Linked by Thom Holwerda on Fri 24th Jan 2014 10:22 UTC
In the News

In early 2005, as demand for Silicon Valley engineers began booming, Apple's Steve Jobs sealed a secret and illegal pact with Google's Eric Schmidt to artificially push their workers wages lower by agreeing not to recruit each other's employees, sharing wage scale information, and punishing violators. On February 27, 2005, Bill Campbell, a member of Apple's board of directors and senior advisor to Google, emailed Jobs to confirm that Eric Schmidt "got directly involved and firmly stopped all efforts to recruit anyone from Apple."

Later that year, Schmidt instructed his Sr VP for Business Operation Shona Brown to keep the pact a secret and only share information "verbally, since I don't want to create a paper trail over which we can be sued later?"

This is why I always smile whenever I hear a pundit claim his or her pet company "does no evil" or has "moral standards". Companies are guided by one thing, and one thing alone: money. They have no morals. They have no moral compass. We see evidence of this every single day - whether it's poor working conditions in low-wage countries, scummy tax evasion techniques, or stuff like this, which is essentially robbing hard-working people of their money.

It's important to note, though, that the way companies work in our society has also been a major factor in the development of our wealth, luxury, and scientific progress; so no, it's not all bad. However, I do wish companies would stop spouting the obvious nonsense that they "do no evil" or have "moral standards", when it's clear to everyone with more than two brain cells to rub together that that's just a bunch of marketing bullshit. I really feel for the people that actually believe that nonsense.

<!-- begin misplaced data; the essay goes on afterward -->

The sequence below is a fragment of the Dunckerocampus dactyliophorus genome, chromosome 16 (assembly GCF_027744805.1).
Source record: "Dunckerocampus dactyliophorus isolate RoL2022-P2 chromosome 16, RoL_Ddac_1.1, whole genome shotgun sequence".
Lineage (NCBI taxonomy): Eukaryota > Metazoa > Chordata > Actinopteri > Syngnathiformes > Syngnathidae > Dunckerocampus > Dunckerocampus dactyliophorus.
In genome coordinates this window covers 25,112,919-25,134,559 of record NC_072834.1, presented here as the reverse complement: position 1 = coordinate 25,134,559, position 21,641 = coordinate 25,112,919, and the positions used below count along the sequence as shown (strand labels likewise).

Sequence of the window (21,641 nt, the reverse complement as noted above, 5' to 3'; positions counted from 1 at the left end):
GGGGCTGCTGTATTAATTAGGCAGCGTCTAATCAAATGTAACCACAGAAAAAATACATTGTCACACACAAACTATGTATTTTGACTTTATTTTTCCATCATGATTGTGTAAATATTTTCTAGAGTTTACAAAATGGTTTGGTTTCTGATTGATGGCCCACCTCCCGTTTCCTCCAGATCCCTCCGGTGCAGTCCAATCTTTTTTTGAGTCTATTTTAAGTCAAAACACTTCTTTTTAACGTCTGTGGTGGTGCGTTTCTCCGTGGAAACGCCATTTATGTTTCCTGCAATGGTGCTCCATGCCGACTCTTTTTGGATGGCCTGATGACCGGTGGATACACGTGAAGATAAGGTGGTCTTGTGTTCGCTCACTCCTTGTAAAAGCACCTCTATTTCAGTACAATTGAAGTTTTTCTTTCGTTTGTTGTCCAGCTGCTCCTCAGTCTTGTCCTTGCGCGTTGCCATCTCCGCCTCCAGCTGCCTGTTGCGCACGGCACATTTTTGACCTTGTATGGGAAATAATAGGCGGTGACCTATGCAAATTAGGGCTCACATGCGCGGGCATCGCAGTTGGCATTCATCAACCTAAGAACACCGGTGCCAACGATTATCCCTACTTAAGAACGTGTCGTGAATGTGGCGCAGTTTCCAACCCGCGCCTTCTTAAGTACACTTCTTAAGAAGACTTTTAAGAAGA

Of course, the criminals responsible for the illegal behaviour described in the article should be put behind bars. Sadly, that won't happen.

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Ideas do matter
by Gone fishing on Fri 24th Jan 2014 17:39 UTC
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It is a truism to say that companies exist to make profit, and compete with each other and this can be at the expense of workers, customers etc. However, ideas do matter, institutions and companies can decide what they think is right or wrong, what is ethical and this can make a difference and is important.

You could apply the same argument to political parties, the purpose of parties is to be in power, they will therefore do anything to get elected, stay in power. Therefore ideas and ethics in political parties are an illusion and make no difference, and are nothing more a marketing, electoral gimmick. That might even be true, sometime even often, but I think it is self evident that sometimes it does matter.

If you take the cynical argument to the extreme then we are all powerless to change our futures, ideas ethics make no difference and the sole decider of our destiny is Adam smiths Invisible hand.

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